KANSAS CITY (Dow Jones)--Chicago Mercantile Exchange lean hog futures Wednesday are expected to open mostly weaker, pressured by a sharp drop in wholesale pork prices Tuesday and flat to lower predictions for cash hog prices.

Live cattle also were expected to maintain a weaker bias, and feeder cattle continue to see seasonal pressure.

The U.S. Department of Agriculture reported the pork cutout value Tuesday down $1.41 per hundredweight, a drop of 2.5% on the day. The biggest decline was in loins, but all cuts were lower. Analysts and brokers said it is taking lower pork prices to move the large amount of pork that is available.

Profit taking, or selling of contracts purchased previously, and some new selling interest also could occur after prices rallied the two previous days. Technical support may be tested as well, such as the 20-day moving average in most-active December hogs. Should futures break through such chart support levels, sell stops, or previously placed orders, could be tripped.

Globex lean hogs are trading 25 to 42 points lower, which sets the lower tone for the beginning of the pit session, analysts said.

Analysts hold mixed opinions for pork belly futures. Belly futures were up the 200-point daily limit Monday and Tuesday, so a firmer opening seems likely, a broker said. If lean hogs open lower though, bellies may soften as well. Trading limits in bellies Wednesday are expanded to 300 points. The daily limit will also be at 300 points for the fourth quarter since a close above 60 cents a pound is assured for Wednesday, the last trading day of the third quarter.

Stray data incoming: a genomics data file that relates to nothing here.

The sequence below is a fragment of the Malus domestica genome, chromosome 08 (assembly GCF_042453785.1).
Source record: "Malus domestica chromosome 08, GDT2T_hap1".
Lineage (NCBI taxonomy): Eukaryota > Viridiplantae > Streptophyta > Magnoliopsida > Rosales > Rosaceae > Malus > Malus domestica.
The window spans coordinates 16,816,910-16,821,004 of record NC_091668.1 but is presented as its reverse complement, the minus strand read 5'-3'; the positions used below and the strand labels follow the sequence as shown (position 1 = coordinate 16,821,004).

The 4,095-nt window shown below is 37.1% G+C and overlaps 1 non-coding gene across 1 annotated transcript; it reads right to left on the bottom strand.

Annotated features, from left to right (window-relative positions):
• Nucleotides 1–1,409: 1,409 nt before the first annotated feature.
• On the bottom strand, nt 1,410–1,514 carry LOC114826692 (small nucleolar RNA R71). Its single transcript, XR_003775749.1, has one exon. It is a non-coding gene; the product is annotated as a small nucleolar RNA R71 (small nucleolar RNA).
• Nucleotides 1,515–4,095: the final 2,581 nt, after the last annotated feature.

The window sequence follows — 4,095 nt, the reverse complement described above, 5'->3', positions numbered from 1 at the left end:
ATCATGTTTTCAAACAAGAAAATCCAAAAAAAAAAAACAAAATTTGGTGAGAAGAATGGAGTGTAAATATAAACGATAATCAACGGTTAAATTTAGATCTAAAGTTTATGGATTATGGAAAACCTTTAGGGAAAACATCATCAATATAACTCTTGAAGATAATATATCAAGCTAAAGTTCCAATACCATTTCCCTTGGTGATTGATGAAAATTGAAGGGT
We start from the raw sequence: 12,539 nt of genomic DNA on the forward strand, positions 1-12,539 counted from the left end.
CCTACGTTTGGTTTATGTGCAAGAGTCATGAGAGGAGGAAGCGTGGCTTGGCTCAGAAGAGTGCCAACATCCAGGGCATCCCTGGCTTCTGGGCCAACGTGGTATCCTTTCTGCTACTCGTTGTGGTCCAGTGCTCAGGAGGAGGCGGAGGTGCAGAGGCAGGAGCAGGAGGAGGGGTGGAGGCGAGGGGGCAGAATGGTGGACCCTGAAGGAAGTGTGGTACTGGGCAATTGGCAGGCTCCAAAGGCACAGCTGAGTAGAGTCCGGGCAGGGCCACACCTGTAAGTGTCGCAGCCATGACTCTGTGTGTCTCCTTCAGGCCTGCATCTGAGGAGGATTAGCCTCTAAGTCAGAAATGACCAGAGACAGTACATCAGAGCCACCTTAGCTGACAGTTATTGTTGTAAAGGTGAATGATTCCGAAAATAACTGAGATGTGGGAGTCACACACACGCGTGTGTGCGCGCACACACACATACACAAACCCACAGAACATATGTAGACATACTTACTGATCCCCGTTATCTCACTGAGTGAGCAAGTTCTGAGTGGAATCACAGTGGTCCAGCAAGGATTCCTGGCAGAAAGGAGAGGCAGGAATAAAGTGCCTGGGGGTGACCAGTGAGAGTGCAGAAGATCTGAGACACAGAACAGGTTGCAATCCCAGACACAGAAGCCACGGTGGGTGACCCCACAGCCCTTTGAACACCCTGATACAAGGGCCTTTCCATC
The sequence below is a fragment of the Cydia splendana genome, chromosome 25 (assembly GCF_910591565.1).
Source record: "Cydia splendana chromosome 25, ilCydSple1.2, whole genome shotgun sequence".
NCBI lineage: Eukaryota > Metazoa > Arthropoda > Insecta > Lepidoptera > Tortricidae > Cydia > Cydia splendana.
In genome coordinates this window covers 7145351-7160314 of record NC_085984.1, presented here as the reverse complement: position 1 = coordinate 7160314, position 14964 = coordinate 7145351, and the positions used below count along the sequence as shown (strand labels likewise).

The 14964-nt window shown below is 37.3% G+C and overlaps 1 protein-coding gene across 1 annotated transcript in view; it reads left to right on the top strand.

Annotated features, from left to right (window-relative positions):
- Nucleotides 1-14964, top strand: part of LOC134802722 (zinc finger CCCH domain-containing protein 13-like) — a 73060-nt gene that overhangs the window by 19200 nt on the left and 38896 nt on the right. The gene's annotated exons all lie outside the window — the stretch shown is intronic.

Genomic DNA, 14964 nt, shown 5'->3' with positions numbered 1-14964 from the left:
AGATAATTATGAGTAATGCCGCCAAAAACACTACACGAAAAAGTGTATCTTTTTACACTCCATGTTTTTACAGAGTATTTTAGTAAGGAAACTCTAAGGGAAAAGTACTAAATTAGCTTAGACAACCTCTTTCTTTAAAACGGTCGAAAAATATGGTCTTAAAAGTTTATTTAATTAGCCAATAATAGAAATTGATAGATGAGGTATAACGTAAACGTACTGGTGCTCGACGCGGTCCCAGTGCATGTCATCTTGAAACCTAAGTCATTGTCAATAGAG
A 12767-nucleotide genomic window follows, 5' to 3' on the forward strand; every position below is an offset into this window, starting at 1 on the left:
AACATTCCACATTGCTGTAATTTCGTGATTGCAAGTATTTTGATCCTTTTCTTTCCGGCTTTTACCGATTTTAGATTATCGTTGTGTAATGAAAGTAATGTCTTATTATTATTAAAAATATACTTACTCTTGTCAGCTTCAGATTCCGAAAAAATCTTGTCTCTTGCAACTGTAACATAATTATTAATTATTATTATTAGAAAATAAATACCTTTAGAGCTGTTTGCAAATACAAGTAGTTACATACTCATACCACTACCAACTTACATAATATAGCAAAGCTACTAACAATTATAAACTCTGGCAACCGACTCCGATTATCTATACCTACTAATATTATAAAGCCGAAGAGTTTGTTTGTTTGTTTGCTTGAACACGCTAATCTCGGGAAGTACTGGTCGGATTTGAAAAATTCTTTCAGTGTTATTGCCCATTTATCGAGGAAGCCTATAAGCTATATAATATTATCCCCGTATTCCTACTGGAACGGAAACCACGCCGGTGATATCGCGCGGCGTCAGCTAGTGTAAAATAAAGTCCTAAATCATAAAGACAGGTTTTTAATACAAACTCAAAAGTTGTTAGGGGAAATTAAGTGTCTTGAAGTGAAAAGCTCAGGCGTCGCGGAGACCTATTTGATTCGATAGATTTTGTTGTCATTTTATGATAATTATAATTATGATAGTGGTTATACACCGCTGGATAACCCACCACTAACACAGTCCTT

Cattle Complex

Live cattle and feeder cattle futures prices Wednesday were expected to open mixed but trade into the pit-traded session with a weaker tone.

That will be especially true of feeder cattle markets where cash prices continue to see seasonal pressure as cattle come off summer pasture and head for the feedlots. Wheat pasture isn't ready in most cases, so they either have to be sent to a lot and fed hay for a while or go directly into the feedlots.

One trader said he thought larger-than-normal numbers of feeder cattle went into the feedlots in September, which could account for some of the pressure on deferred live cattle contracts. Traders who have a use for the actual cattle could be hedging their feeder cattle investments, and speculators could be selling short, he said.

A lack of bullish news from beef markets was expected to keep any attempts at a rally in live cattle futures under wraps for the day, the analysts said. Prices generally were expected to continue this week's slow leak in value.

Wednesday is the last day of the month and the last day of the quarter, which means at least some of the action could be related to investor book-squaring, a trader said. On such days, the action in the pit can get "goofy."

Cash markets remain quiet with bids and offers separated by a wide margin. Trading was expected to wait until late in the week since packers were thought to have ample inventories.

(To access the daily livestock market data recap report, keyword search for "Livestock Market Fundamental Data Recap")

-By Lester Aldrich, Dow Jones Newswires; 913-322-5179 lester.aldrich@dowjones.com